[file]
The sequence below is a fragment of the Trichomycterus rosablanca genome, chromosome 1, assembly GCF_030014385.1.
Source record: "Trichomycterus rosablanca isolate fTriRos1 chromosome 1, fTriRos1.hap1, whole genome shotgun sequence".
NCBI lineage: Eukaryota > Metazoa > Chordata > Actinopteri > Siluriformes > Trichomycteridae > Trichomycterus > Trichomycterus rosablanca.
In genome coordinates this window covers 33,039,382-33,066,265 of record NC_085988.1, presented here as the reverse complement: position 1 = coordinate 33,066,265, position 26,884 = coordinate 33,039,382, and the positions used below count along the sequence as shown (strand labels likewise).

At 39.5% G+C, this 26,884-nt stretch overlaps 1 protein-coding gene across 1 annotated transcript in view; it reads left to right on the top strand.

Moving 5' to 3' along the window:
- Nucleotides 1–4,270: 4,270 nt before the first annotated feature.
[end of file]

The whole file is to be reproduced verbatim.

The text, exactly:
The sequence below is a fragment of the Trichomycterus rosablanca genome, chromosome 1, assembly GCF_030014385.1.
Source record: "Trichomycterus rosablanca isolate fTriRos1 chromosome 1, fTriRos1.hap1, whole genome shotgun sequence".
NCBI lineage: Eukaryota > Metazoa > Chordata > Actinopteri > Siluriformes > Trichomycteridae > Trichomycterus > Trichomycterus rosablanca.
In genome coordinates this window covers 33,039,382-33,066,265 of record NC_085988.1, presented here as the reverse complement: position 1 = coordinate 33,066,265, position 26,884 = coordinate 33,039,382, and the positions used below count along the sequence as shown (strand labels likewise).

At 39.5% G+C, this 26,884-nt stretch overlaps 1 protein-coding gene across 1 annotated transcript in view; it reads left to right on the top strand.

Moving 5' to 3' along the window:
- Nucleotides 1–4,270: 4,270 nt before the first annotated feature.